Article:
For Review: Old Town Predator PDL

Since its release, the Predator line of kayaks from Old Town Canoes & Kayaks has acquired one award after another. The follow up to the original Predator MX was the Predator 13. Then, in 2014 Old Town won Best Boat and Best of Show at ICAST with the release of the Predator XL Minn Kota. You can read my review of that boat here. This year Old Town outdid themselves once again with the release of the latest in the Predator lineup, the Predator PDL. This kayak went on to win best new boat out of about 15 pedal driven boats released this year at ICAST.

The Predator PDL is a pedal driven kayak on the same great Predator platform, with a few minor improvements that I'll discuss later. The drive on the PDL is a circular bicycle-style pedal drive to a two-blade prop that allows you to go in reverse without the use of a switch or pull chain, you simply pedal backwards. The 10:1 gear ratio spins the propeller so fast that you cant see it move at high speed and pushes the kayak at speeds up to almost 6 MPH.

The PDL pedal drive is sealed and ready for saltwater use.

The PDL drive has a spring assisted stow and deploy feature that is a slam dunk. It makes stowing and deploying the drive easier than it needs to be, which is great when landing after a long day of fishing or when you unexpectedly encounter shallow water and rocks. The drive is by no means heavy, but having the spring assist makes the process of stowing or deploying the drive much smoother. The drive lowers into an enlarged scupper hole (like the Minn Kota console on the XL) and stows on a small shelf to keep it securely out of the way. There is also sealed storage in the drive and I'm told when sealed, the air trapped inside the drive storage will float the entire drive, but I haven't tried it...yet. The drive is held in place with to clips, the same clips used to hold the Minn Kota drive in the XL, and can be removed in seconds.

The XL and PDL could not be made compatible due to the need to adjust the seat forward and backwards on the PDL, the additional build-up to accept the PDL drive, and the fact that you steer the XL with your feet, which isn't possible if you are pedaling. I'm sure Old Town could have made it work, but it was a choice between an okay addition to the XL, or an amazing stand-alone addition to the line of Predators. To me it was a no-brainer.

PDL rudder steering control knob

The PDL is steered with a rudder, but a much upgraded rudder system than before. The rudder is stowed and deployed using a lever that can literally be used with one finger. Steering is by way of a knob on the left side of the kayak that you turn left to go left and right to go right. It too can be operated with one finger.

New storage pocket location. Easier to get to.

Some improvements to the entire Predator line include additional padding sewn into the now removable seat, making it even more comfortable and allowing you to take it out during transporting and storage. Two flush-mount rod holders behind the seat mean you need to mount fewer rod holderes on the kayak, which leaves room for other accessories such as flags, lights, or camera mounts. There is also a change to the mounting plates. The four forward mounting plates now consist of two plates, one on each side. The  forward mounting plates are longer and the rubber storage pockets that used to be along side the seat now sit beneath the forward mounting plates. I love this feature, because now I can see what is in the pockets and get to those items easier. The storage pockets are also large enough to hold small Plano-style boxes.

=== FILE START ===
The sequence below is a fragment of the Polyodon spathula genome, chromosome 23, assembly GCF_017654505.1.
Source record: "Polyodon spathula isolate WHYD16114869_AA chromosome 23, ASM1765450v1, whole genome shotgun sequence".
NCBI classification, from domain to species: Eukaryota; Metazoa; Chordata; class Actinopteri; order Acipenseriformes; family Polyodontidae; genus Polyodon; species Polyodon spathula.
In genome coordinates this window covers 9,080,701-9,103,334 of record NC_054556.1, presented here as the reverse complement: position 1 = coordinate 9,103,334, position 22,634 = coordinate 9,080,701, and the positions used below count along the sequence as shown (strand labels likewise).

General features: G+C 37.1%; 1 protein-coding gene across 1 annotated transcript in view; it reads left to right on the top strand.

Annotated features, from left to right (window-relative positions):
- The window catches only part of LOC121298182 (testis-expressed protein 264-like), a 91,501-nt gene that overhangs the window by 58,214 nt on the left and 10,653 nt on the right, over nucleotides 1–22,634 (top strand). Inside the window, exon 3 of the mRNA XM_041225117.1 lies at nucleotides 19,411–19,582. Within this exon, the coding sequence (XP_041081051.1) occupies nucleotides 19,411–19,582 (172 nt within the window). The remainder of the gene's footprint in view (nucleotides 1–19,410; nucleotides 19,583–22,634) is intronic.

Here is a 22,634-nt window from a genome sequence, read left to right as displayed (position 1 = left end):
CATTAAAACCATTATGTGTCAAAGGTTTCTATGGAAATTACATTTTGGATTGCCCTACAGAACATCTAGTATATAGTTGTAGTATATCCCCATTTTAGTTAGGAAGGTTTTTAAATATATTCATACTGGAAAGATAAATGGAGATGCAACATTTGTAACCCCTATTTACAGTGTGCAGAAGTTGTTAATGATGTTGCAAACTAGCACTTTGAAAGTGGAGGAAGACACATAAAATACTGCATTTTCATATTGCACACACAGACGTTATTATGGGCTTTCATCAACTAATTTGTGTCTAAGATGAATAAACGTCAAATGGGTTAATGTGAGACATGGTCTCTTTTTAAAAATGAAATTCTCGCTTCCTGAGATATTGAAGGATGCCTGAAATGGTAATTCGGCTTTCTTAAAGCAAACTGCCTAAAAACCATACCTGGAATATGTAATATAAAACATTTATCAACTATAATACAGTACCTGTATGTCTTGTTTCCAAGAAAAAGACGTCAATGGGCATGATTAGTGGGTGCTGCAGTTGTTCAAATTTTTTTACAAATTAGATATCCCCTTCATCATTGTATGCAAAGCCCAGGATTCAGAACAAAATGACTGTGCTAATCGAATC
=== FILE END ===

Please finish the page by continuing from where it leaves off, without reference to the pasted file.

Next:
Predator PDL rudder deploy lever with one-finger operation.

I attended On the Water Magazine's Striperfest this summer and two gentlemen were inspecting the PDL with the hairiest of eyes. One had the other turn the pedals by hand and when he looked beneath the kayak (which was on a stand) to watch the prop spin and said, "it's not moving at all." Once his friend stopped turning the pedals I said, "look again" and to his surprise, he realized that the prop had been spinning too fast for him to see it. It isn't just fast though, the drive is surprisingly smooth. Everyone that I know who has tried the PDL has commented on the smoothness of the pedal drive. I can leisurely pedal while chatting or tying new fishing gear at around 3 MPH.

The PDL was a hit at On the Water's Striperfest

One of my first days on the water with the PDL was spent with a friend who has a Hobie Pro Angler 14. As I made my way across the tidal estuary where we were striper fishing, I noticed he wasn't with me. I turned only to see his jaw dropped. He was amazed at the smoothness, acceleration, speed, and my ability to stop on a dime by simply pedaling backwards. He wasn't the only one, every time I get in it all I can do is smile. I can get the PDL up to speed in seconds and when I wish to stop, a couple of reverse rotations of the pedals is all it takes to bring the PDL to a screeching halt. All of my Predator kayaks have their place and time, but the PDL seems to be getting more use than the rest. The PDL is fast, hands free, comfortable, and stable. There are still places I can only fish with my Predator XL, but the more I use the PDL the more I prefer it over the others. I can get it on the water faster and get fishing sooner.

By: Tim Moore

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Kayaks Used

Predator Series

Prepare yourself for a totally new fishing experience. The Predator will bring you closer to the water and the action with highly customized features that are engineered to meet the needs of avid anglers and weekend warriors, alike. Read More